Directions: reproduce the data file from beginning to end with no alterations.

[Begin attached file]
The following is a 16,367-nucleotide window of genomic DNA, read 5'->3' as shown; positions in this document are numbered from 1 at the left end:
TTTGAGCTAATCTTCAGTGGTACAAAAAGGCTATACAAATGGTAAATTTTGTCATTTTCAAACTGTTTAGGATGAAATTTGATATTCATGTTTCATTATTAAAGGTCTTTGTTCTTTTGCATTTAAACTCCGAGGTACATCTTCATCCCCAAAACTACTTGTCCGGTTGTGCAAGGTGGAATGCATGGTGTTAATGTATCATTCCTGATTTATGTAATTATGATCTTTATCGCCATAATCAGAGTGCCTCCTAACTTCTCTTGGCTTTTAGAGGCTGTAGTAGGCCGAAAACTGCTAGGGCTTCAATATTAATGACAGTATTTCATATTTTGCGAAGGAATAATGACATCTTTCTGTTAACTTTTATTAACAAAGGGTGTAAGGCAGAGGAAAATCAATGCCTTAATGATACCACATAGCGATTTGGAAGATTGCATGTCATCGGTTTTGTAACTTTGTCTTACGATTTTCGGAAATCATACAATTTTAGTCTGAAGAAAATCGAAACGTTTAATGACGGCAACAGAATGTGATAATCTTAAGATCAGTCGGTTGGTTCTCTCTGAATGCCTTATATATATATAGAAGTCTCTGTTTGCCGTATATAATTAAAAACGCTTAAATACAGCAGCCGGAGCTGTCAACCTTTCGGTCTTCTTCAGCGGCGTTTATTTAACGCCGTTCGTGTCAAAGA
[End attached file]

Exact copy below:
The following is a 16,367-nucleotide window of genomic DNA, read 5'->3' as shown; positions in this document are numbered from 1 at the left end:
TTTGAGCTAATCTTCAGTGGTACAAAAAGGCTATACAAATGGTAAATTTTGTCATTTTCAAACTGTTTAGGATGAAATTTGATATTCATGTTTCATTATTAAAGGTCTTTGTTCTTTTGCATTTAAACTCCGAGGTACATCTTCATCCCCAAAACTACTTGTCCGGTTGTGCAAGGTGGAATGCATGGTGTTAATGTATCATTCCTGATTTATGTAATTATGATCTTTATCGCCATAATCAGAGTGCCTCCTAACTTCTCTTGGCTTTTAGAGGCTGTAGTAGGCCGAAAACTGCTAGGGCTTCAATATTAATGACAGTATTTCATATTTTGCGAAGGAATAATGACATCTTTCTGTTAACTTTTATTAACAAAGGGTGTAAGGCAGAGGAAAATCAATGCCTTAATGATACCACATAGCGATTTGGAAGATTGCATGTCATCGGTTTTGTAACTTTGTCTTACGATTTTCGGAAATCATACAATTTTAGTCTGAAGAAAATCGAAACGTTTAATGACGGCAACAGAATGTGATAATCTTAAGATCAGTCGGTTGGTTCTCTCTGAATGCCTTATATATATATAGAAGTCTCTGTTTGCCGTATATAATTAAAAACGCTTAAATACAGCAGCCGGAGCTGTCAACCTTTCGGTCTTCTTCAGCGGCGTTTATTTAACGCCGTTCGTGTCAAAGA